Sponsoring a child and keeping in touch with them is a real joy. But until recently, sending letters or emails, changing giving records, and tracking project updates meant visiting several parts of our web site, calling us, or sifting through World Vision mailings.
Heather Althoff's family sponsors a Ugandan boy named Sam. Below, Heather shares her story of meeting Sam and his family. Wondering how sponsoring a child can bless your life and perspective just as profoundly as it does the life of the child you help? Here's a story for you.
Members of Carter's Chord, a World Vision Artist Associate, recently traveled to the Dominican Republic to record the music video "Love a Little Bigger," shown above, and to meet their sponsored child, Franyely, who shares a tiny space on a rooftop with her father and brother. The three musicians got a firsthand look at the challenges faced by the family -- and how World Vision's presence in their community has created a reason for hope.
Do you give money to beggars? I can think of plenty of reasons why such giving is not a good idea. Then, I’ll see some destitute woman shivering in the cold, and I’ll feel compelled to press a few dollars in her hand.
Back from her recent trip to Romania to cover the brutal cold and snow that buried much of Eastern Europe, leaving many families struggling to survive, World Vision's Laura Reinhardt shares a story of how World Vision sponsorship in a small community is helping to break the cycle of poverty and social stigma.
This past August, I had the honor, for the first time, of visiting World Vision's field programs in Guatemala. This Latin American country is a gorgeous place -- a lush, beautiful landscape, and equally beautiful people.
In stark contrast to such beauty, however, is the presence of poverty across much of the country. Malnutrition is a major problem here -- 45 percent of Guatemala's population is stunted. Particularly in rural areas, families struggle with limited access to education, healthcare, and economic opportunities.
But poverty does not define the people of Guatemala. Nor, as I discovered, does it undermine their ability to find joy and hope. And World Vision is working to help families and communities overcome it -- for good.
Children, children, children. Everything we do at World Vision is for children. But when I visited a sponsorship area in northeast India earlier this month, program staff first wanted to show me the work they were doing with parents. They believed the most effective way to make a difference in the lives of children was to care about the whole family, improve parents’ livelihoods, and involve the entire community in long-term problem-solving.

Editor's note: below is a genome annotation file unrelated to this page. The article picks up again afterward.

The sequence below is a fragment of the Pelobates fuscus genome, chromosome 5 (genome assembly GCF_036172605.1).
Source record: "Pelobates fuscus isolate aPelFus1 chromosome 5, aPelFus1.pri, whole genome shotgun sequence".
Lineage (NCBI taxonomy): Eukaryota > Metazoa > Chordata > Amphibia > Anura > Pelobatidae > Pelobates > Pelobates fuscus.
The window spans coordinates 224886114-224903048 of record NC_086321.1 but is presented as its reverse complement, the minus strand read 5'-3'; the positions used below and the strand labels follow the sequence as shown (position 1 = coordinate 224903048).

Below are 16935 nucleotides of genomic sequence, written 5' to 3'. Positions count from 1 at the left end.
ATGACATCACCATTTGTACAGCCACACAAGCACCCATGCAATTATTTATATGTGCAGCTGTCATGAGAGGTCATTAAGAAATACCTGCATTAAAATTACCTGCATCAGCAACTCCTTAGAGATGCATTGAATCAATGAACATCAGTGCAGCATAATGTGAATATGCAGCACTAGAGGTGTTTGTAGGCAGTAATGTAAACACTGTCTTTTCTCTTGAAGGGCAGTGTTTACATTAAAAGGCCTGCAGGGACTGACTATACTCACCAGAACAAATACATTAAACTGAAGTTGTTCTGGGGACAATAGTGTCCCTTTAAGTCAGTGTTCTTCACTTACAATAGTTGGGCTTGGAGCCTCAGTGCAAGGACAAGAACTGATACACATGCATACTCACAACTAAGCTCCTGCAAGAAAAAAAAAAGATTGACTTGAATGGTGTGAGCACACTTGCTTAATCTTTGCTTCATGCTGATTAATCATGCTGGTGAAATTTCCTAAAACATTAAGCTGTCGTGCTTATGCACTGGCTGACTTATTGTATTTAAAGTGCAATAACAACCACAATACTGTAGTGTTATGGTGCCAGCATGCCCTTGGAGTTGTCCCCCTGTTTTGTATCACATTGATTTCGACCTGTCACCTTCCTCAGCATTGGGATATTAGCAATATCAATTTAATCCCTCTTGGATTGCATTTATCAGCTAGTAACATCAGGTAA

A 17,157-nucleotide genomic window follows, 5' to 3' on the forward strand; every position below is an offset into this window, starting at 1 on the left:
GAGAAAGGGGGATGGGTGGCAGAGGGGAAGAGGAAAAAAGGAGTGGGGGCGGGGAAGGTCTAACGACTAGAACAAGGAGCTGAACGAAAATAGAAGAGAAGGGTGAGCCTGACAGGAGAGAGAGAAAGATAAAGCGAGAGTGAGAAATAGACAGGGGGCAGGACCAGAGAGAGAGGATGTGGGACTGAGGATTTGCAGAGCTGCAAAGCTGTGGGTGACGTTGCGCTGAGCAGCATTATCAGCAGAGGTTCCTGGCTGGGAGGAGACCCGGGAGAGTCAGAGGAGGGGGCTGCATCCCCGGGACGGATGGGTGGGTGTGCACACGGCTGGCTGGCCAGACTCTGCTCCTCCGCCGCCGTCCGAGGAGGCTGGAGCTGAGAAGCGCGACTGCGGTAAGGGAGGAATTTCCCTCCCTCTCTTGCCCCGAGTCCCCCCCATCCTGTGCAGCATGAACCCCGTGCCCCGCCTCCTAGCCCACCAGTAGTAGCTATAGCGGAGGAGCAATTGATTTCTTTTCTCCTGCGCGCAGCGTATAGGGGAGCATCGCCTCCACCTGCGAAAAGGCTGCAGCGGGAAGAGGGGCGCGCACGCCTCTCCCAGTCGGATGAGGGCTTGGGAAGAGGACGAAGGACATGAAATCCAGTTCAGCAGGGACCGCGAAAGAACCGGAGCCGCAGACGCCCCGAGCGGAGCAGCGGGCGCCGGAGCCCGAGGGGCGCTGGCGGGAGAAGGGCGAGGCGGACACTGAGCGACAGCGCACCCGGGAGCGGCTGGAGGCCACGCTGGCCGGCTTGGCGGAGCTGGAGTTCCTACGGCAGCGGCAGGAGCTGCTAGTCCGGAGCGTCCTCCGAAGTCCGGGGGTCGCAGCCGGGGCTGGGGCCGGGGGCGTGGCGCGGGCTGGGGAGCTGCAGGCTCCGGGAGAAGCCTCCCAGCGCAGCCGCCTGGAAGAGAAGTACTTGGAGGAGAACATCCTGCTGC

As a parent myself, this made complete sense. My life centers around my kids. Make my earning more secure, and I’m better able to care for my family. Improve community structure, and everyone benefits. So I was first shown fish ponds and weaving groups, rubber trees, and orange groves. Making life better for children is our top priority at World Vision. Often that means focusing on the parents, too.
World Vision photographer Abby Stalsbroten traveled last week to Swaziland with a group of pastors from Austin, Texas, to look at the impact of sponsorship on children in rural communities. The country has a 24-percent HIV infection rate, but World Vision is working to feed and care for thousands of orphaned and vulnerable children across the country. Here are some of Abby's favorite pictures from the past week in the field.
Some of my new year resolutions are personal -- like finishing grad school and running another half marathon. But my resolution to keep sponsoring children through the organization I love gives me an outward focus.
[caption id="attachment_11493" align="alignright" width="158" caption="My first photo of Doctor when I became his sponsor in 2004."][/caption]
Nearly eight years ago, before I started working here, I sponsored a child through World Vision. It didn't matter whether the child was a boy or a girl, or from any particular country. I just wanted to help a child who needed a sponsor.
I'm often seeking beautiful stories of child sponsorship, because I know so many exist out there. When I find one, I eagerly await the author's permission to republish their words on our blog so it can be shared with so many more. Brynn's post -- which came highly recommended from a World Vision sponsor, who I'm blessed to call a friend -- eloquently captures the beauty of child sponsorship and why it's really a gift to every person it touches. Merry Christmas! —Lindsey Talerico-Hedren, managing editor, World Vision Blog